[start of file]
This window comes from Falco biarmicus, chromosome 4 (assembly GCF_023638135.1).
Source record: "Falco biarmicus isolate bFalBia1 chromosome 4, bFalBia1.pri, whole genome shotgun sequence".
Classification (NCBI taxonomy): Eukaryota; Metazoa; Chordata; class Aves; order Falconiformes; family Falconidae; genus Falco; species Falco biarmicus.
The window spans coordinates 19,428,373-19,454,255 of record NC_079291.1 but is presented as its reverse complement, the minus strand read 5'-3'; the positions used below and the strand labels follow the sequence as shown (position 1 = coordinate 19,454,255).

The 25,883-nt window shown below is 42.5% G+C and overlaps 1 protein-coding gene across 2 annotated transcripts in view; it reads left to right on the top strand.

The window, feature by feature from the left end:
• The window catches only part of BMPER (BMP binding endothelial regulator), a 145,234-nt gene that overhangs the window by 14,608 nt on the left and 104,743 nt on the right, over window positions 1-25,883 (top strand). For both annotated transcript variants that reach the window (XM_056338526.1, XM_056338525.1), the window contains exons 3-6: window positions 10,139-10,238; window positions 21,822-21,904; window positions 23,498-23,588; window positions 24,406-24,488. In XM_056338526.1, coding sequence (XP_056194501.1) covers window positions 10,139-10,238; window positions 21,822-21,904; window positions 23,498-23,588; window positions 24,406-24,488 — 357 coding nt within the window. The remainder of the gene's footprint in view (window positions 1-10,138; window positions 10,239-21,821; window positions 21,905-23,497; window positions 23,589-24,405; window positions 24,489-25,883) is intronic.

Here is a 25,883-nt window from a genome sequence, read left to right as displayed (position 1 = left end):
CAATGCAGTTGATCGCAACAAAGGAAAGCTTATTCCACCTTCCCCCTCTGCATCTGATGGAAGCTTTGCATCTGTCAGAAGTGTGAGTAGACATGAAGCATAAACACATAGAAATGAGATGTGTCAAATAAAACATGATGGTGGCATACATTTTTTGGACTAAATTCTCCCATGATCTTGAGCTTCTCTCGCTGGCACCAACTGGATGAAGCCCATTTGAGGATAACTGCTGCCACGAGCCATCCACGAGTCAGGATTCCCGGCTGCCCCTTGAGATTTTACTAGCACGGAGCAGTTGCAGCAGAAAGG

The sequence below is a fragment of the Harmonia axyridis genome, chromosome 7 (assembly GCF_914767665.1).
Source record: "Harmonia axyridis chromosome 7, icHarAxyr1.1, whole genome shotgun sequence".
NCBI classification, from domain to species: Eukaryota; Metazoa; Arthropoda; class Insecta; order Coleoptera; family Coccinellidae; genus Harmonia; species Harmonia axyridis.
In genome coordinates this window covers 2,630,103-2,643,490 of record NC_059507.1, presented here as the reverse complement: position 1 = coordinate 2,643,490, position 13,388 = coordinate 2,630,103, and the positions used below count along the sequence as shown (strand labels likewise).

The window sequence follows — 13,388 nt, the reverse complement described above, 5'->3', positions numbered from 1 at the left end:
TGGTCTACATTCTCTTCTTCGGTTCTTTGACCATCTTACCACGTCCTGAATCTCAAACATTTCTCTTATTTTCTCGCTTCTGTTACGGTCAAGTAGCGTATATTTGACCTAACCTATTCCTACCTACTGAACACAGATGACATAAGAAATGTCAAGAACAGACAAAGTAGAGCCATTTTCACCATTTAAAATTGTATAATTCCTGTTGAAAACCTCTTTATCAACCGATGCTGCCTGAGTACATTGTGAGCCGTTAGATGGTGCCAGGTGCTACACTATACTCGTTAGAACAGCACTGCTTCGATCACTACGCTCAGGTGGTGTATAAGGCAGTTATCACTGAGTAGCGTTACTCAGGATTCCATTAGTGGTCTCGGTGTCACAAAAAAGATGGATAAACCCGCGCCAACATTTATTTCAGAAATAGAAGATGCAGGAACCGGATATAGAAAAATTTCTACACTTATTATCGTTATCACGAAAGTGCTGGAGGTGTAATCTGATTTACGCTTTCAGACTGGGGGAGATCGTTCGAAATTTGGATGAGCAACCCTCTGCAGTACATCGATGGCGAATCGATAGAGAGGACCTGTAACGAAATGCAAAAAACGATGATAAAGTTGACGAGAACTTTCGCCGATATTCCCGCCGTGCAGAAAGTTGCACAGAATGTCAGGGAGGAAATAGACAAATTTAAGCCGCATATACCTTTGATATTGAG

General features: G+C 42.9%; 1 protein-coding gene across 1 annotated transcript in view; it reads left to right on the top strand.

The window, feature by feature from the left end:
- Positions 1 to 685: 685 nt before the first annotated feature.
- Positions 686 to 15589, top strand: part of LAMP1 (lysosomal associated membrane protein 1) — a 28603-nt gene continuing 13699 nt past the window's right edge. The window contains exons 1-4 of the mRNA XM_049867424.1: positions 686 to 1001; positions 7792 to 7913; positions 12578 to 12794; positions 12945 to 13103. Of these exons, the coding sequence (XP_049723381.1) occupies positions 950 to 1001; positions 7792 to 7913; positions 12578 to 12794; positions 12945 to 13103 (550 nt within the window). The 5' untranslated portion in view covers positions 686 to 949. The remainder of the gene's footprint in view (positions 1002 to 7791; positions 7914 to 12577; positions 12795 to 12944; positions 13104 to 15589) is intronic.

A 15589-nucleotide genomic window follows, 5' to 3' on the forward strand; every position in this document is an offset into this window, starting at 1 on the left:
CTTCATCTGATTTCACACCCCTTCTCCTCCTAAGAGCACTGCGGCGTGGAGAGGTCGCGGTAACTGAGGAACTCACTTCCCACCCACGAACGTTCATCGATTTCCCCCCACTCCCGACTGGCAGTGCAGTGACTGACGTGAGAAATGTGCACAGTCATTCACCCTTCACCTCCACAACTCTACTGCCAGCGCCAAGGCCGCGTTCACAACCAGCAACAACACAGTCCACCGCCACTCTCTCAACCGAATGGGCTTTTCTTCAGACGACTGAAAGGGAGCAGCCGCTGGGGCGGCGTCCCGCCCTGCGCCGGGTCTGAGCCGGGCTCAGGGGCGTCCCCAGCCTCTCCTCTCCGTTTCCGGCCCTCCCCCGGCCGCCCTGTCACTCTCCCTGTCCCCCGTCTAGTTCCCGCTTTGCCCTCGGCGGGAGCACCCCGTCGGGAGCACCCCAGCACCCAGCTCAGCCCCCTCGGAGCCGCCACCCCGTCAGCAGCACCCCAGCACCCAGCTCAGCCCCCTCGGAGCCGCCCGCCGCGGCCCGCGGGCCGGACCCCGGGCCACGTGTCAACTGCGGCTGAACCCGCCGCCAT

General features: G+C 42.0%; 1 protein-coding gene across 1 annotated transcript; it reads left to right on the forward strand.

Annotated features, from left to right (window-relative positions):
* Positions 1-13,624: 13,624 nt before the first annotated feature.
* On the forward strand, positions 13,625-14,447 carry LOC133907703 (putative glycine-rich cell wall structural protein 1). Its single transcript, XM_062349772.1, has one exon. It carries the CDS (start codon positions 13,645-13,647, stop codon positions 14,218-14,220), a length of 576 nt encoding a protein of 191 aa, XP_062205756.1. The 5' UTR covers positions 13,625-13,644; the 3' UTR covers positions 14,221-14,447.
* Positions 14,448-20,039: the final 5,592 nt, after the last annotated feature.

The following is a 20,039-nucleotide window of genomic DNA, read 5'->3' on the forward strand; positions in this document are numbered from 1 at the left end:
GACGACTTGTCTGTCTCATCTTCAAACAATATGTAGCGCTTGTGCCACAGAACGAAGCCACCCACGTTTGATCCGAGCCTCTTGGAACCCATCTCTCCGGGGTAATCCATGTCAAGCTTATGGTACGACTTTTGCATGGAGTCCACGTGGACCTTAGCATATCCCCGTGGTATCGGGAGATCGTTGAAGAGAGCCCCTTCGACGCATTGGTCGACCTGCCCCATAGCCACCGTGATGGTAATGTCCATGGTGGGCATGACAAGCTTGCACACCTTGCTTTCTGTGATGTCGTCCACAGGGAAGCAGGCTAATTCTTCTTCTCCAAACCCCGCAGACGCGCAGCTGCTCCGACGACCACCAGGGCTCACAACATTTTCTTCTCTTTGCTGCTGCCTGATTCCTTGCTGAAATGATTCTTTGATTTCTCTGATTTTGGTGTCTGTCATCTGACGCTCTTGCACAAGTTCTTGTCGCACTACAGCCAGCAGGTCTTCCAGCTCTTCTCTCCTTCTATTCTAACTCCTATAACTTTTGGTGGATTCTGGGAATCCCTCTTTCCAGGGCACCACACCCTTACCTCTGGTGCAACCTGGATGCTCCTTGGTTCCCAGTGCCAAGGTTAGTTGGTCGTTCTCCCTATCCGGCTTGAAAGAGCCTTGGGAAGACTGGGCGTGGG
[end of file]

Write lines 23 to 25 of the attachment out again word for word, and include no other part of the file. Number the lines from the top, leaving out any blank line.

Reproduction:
Annotated features, from left to right (window-relative positions):
* Positions 1-13,624: 13,624 nt before the first annotated feature.
* On the forward strand, positions 13,625-14,447 carry LOC133907703 (putative glycine-rich cell wall structural protein 1). Its single transcript, XM_062349772.1, has one exon. It carries the CDS (start codon positions 13,645-13,647, stop codon positions 14,218-14,220), a length of 576 nt encoding a protein of 191 aa, XP_062205756.1. The 5' UTR covers positions 13,625-13,644; the 3' UTR covers positions 14,221-14,447.